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Making every object lockable looks like a design mistake:

  1. You add extra cost for every object created, even though you'll actually use it only in a tiny fraction of the objects.
  2. Lock usage become implicit, having lockMap.get(key).lock() is more readable than synchronization on arbitrary objects, eg, synchronize (key) {...}.
  3. Synchronized methods can cause subtle error of users locking the object with the synchronized methods
  4. You can be sure that when passing an object to a 3rd parting API, it's lock is not being used.


class Syncer {
    synchronized void foo(){}
Syncer s = new Syncer();
synchronize(s) {
// in another thread
s.foo() // oops, waiting for previous section, deadlocks potential
  1. Not to mention the namespace polution for each and every object (in C# at least the methods are static, in Java synchronization primitives have to use await, not to overload wait in Object...)

However I'm sure there is some reason for this design. What is the great benefit of intrinsic locks?

share|improve this question
Your code in #3 is actually just fine: synchronized(o) { synchronized(o) { synchronized(o) { ... } } } is perfectly safe in Java, and equivalent to synchronized(o) { ... }. The thread won't "lock itself out", or anything like that, if that's what you're expecting. – ruakh Aug 29 '12 at 19:07
I wouldn't expect the "extra cost for every object created" to be much at all, actually; this page seems to suggest that the only cost when you're not actually using synchronization is ~2 bits. – Louis Wasserman Aug 29 '12 at 19:30
@ruakh I know locks are reentrant, but the problem is people will use the same lock you use without noticing. Doing things like locking the map object in one thread, and putting something into it (which is synchronized) in other thread. – Elazar Leibovich Aug 29 '12 at 20:34
@LouisWasserman the cost is not only in bytes, the cost is in API weight, code size (more problematic to provide VM with no synchronization support) etc. And anyway I don't see any benefit. – Elazar Leibovich Aug 29 '12 at 20:38
Dear closers, I was looking for the benefits and design considerations of having intrinsic locks. How can I improve the answer to reopen it? – Elazar Leibovich Aug 29 '12 at 20:39

Actually you only have reference to that monitor in each object; the real monitor object is created only when you use synchronization => not so much memory is lost.

The alternative would be to add manually monitor to those classes that you need; this would complicate the code very much and would be more error-prone. Java has traded performance for productivity.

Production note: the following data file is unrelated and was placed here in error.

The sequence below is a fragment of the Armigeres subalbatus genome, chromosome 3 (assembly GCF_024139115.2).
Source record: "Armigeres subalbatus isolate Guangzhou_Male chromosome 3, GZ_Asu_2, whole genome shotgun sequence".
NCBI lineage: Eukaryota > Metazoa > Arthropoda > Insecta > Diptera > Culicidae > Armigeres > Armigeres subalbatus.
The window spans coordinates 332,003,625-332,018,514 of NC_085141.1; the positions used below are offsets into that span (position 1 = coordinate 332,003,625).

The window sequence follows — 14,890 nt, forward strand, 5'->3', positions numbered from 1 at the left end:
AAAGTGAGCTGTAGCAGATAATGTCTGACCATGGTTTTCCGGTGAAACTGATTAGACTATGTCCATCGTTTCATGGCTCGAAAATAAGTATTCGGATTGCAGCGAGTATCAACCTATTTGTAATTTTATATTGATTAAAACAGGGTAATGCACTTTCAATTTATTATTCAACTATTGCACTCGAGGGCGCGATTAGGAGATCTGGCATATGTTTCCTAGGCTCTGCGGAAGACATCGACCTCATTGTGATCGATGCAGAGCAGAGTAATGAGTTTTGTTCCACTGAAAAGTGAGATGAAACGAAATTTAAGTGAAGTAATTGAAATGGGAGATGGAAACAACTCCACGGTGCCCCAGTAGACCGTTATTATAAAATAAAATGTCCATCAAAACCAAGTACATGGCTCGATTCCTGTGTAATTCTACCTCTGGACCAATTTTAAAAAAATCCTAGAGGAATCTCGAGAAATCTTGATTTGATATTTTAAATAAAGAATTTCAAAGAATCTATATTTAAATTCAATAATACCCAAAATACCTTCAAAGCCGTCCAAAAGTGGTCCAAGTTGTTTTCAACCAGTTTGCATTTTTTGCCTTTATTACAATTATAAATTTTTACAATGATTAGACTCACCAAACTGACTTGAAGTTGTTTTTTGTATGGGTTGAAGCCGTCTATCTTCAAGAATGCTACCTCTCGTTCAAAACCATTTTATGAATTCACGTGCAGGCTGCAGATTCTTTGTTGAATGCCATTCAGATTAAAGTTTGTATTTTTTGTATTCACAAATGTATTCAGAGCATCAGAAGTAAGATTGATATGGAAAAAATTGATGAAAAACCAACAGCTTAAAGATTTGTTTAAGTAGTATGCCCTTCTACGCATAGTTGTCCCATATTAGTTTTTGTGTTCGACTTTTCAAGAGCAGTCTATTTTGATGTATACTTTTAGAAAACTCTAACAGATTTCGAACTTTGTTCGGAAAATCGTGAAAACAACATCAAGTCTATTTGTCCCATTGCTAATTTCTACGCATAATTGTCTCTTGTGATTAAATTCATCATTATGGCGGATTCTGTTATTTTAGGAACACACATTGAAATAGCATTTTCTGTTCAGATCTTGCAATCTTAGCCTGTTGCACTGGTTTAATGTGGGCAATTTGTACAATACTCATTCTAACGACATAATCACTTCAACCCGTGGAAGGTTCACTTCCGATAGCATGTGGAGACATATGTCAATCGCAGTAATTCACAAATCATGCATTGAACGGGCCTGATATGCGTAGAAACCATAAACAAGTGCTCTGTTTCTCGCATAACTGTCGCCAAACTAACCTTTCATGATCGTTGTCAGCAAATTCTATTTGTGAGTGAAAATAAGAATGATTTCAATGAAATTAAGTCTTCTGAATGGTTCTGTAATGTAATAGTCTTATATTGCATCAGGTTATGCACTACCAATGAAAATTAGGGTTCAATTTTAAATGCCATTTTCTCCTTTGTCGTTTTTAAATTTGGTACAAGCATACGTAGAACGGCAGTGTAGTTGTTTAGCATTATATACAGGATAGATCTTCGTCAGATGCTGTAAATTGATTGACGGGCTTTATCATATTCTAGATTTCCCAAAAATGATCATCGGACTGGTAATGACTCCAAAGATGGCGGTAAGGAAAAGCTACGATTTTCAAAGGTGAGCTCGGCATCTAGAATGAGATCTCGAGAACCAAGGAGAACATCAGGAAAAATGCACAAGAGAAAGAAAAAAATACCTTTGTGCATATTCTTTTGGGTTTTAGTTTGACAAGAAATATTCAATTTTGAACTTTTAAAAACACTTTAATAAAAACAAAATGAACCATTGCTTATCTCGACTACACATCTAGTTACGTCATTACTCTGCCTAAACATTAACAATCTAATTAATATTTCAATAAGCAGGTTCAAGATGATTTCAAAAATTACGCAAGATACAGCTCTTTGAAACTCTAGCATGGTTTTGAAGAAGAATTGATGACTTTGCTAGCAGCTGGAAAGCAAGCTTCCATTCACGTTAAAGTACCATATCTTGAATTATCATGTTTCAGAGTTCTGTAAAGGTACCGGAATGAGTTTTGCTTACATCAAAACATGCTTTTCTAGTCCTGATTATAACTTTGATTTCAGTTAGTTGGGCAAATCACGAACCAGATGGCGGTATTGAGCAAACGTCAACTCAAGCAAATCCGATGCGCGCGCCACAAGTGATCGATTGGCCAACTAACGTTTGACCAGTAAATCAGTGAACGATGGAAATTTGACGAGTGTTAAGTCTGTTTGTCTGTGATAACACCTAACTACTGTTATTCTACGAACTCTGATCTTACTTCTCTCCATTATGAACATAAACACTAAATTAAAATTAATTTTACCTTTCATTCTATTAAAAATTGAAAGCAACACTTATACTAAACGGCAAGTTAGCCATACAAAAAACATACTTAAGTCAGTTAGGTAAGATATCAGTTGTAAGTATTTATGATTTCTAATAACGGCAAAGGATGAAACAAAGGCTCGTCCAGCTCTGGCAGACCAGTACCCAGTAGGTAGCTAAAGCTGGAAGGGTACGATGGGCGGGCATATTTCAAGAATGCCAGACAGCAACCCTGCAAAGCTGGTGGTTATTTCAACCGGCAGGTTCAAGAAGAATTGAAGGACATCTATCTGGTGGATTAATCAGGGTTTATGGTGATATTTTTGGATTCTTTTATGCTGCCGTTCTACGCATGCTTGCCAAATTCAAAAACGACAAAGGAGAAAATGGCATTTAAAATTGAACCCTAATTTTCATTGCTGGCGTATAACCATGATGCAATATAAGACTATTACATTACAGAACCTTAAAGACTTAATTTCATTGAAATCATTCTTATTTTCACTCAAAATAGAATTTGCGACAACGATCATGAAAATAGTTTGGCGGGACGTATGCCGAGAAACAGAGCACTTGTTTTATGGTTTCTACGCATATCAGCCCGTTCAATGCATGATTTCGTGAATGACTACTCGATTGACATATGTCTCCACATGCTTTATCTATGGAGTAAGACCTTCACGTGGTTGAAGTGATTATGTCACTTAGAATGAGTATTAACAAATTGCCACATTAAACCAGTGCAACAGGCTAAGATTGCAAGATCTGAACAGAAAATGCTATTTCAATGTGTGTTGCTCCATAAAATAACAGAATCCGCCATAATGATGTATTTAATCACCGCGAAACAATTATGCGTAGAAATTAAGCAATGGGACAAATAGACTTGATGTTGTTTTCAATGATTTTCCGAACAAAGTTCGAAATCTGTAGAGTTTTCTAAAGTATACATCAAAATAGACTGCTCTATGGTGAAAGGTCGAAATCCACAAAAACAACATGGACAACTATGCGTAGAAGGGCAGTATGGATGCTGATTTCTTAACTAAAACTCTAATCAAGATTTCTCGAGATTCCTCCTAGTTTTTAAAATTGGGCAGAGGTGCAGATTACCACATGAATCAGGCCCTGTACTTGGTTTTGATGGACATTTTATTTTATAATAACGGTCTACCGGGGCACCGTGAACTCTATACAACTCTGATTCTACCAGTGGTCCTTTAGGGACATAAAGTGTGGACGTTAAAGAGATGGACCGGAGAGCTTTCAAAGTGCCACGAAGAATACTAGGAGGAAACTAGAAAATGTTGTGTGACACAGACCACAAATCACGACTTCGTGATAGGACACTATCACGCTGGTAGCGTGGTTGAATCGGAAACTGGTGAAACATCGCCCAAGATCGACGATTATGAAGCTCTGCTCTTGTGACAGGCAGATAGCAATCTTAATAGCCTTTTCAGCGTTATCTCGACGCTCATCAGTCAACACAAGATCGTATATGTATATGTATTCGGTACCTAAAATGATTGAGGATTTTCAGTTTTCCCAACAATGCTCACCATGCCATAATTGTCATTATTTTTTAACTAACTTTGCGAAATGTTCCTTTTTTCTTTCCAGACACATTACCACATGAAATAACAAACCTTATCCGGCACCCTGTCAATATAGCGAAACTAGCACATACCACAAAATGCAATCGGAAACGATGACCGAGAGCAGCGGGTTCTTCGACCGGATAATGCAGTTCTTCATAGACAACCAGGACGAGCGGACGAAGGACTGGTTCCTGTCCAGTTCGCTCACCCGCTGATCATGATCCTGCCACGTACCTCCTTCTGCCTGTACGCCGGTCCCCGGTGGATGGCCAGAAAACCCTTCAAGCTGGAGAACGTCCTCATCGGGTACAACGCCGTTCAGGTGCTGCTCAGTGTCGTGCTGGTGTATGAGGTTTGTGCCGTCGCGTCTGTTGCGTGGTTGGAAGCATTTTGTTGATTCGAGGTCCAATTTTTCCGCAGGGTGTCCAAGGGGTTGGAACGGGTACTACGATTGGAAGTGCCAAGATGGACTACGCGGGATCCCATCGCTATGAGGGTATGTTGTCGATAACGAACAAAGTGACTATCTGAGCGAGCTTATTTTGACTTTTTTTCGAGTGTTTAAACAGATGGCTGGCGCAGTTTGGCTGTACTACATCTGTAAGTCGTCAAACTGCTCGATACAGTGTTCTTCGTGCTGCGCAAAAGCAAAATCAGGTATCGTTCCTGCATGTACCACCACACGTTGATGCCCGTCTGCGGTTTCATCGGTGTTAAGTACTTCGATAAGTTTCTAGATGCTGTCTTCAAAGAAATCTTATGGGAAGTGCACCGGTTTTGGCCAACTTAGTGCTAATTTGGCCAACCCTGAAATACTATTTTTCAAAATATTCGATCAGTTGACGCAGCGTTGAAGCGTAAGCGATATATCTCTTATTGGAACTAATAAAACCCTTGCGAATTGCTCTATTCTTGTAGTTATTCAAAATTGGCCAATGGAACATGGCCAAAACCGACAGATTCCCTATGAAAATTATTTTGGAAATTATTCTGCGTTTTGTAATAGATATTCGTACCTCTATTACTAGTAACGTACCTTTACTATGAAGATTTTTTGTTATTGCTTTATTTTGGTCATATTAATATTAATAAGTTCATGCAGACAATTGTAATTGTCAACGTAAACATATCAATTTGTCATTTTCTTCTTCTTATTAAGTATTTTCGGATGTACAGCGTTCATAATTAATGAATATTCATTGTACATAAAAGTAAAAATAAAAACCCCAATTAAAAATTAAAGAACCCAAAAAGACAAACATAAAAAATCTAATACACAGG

share|improve this answer
I don't see why is it complicated and error prone. The best practice is already using manual private locks. I think Effective Java advice this. – Elazar Leibovich Aug 29 '12 at 20:40
@ElazarLeibovich Java has evolved; read the second edition of Effective Java. – m3th0dman Feb 18 '14 at 9:55
I've read it. If I understand you correctly, you're claiming that it was indeed an early design mistake. – Elazar Leibovich Feb 18 '14 at 10:35

One benefit is automatic unlock on exit from synchronized block, even by exception.

share|improve this answer
Yeah, but this could be gained by having synchronized block accepting Locker interface. – Elazar Leibovich Aug 29 '12 at 20:36
@ElazarLeibovich Can only guess, but it would make compiler a bit more complex. And it may make internal JVM features such as thread dumps more complex as well. – Victor Sorokin Aug 30 '12 at 7:59
I really don't see why thread dumps would be more complex, the complexity is equivalent to other "magic" interface feature, ie, Serializable – Elazar Leibovich Aug 30 '12 at 13:44

I assume that like toString(), the designers thought that the benifits outweighed the costs.

Lots of decisions had to be made and a lot of the concepts were untested (Checked exceptions-ack!) but overall I'm sure it's pretty much free and more useful than an explicit "Lock" object.

Also do you add a "Lock" object to the language or the library? Seems like a language construct, but objects in the library very rarely (if ever?) have special treatment, but treating threading more as a library construct might have slowed things down..

share|improve this answer
OK, but what are those benefits which outweigh the costs? – Elazar Leibovich Aug 30 '12 at 4:06
And even if you want a language construct, you could at least use a magic interface like Cloneable. – Elazar Leibovich Mar 15 at 17:28
My guess is that it made a difference in performance to not have locks tied to a specific object in a library. Since I didn't design the language I can't say for sure, It could be that assuming the lock byte is in the same place in an object allowed them to do some threading trickery and speed processing beyond what it could have done if the lock objects were in a library. It's unlikely that they would have encumbered Object for something that could easily have been done in a library, and with java most early tradeoffs were for performance. – Bill K Mar 15 at 20:47
BUT I do think that they assumed the lock(this) style semantic would have been much more usable/maintainable than it is. Java pioneered a lot of stuff and they certainly didn't make ALL the right decisions, but they did come up with a language that is much easier to use than C++ and pretty much never performs significantly worse for similar code. – Bill K Mar 15 at 20:50

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